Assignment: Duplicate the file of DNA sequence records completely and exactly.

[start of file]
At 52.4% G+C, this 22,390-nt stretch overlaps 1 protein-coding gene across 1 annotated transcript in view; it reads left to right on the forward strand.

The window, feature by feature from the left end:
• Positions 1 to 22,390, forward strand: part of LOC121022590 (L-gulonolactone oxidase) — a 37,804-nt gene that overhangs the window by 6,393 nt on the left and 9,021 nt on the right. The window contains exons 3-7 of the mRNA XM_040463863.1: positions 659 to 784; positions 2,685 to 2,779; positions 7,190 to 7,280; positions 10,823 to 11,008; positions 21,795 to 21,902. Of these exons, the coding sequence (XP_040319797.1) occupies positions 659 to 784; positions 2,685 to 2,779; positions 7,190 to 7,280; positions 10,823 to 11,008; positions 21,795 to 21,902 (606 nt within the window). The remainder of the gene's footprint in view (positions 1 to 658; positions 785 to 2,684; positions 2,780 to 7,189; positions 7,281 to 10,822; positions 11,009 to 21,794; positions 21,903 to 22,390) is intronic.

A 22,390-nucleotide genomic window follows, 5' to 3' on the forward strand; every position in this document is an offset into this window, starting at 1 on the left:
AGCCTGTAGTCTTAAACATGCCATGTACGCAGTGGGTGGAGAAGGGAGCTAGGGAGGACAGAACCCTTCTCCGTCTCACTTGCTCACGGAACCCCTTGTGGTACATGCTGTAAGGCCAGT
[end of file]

At 52.4% G+C, this 22,390-nt stretch overlaps 1 protein-coding gene across 1 annotated transcript in view; it reads left to right on the forward strand.

The window, feature by feature from the left end:
• Positions 1 to 22,390, forward strand: part of LOC121022590 (L-gulonolactone oxidase) — a 37,804-nt gene that overhangs the window by 6,393 nt on the left and 9,021 nt on the right. The window contains exons 3-7 of the mRNA XM_040463863.1: positions 659 to 784; positions 2,685 to 2,779; positions 7,190 to 7,280; positions 10,823 to 11,008; positions 21,795 to 21,902. Of these exons, the coding sequence (XP_040319797.1) occupies positions 659 to 784; positions 2,685 to 2,779; positions 7,190 to 7,280; positions 10,823 to 11,008; positions 21,795 to 21,902 (606 nt within the window). The remainder of the gene's footprint in view (positions 1 to 658; positions 785 to 2,684; positions 2,780 to 7,189; positions 7,281 to 10,822; positions 11,009 to 21,794; positions 21,903 to 22,390) is intronic.

A 22,390-nucleotide genomic window follows, 5' to 3' on the forward strand; every position in this document is an offset into this window, starting at 1 on the left:
AGCCTGTAGTCTTAAACATGCCATGTACGCAGTGGGTGGAGAAGGGAGCTAGGGAGGACAGAACCCTTCTCCGTCTCACTTGCTCACGGAACCCCTTGTGGTACATGCTGTAAGGCCAGT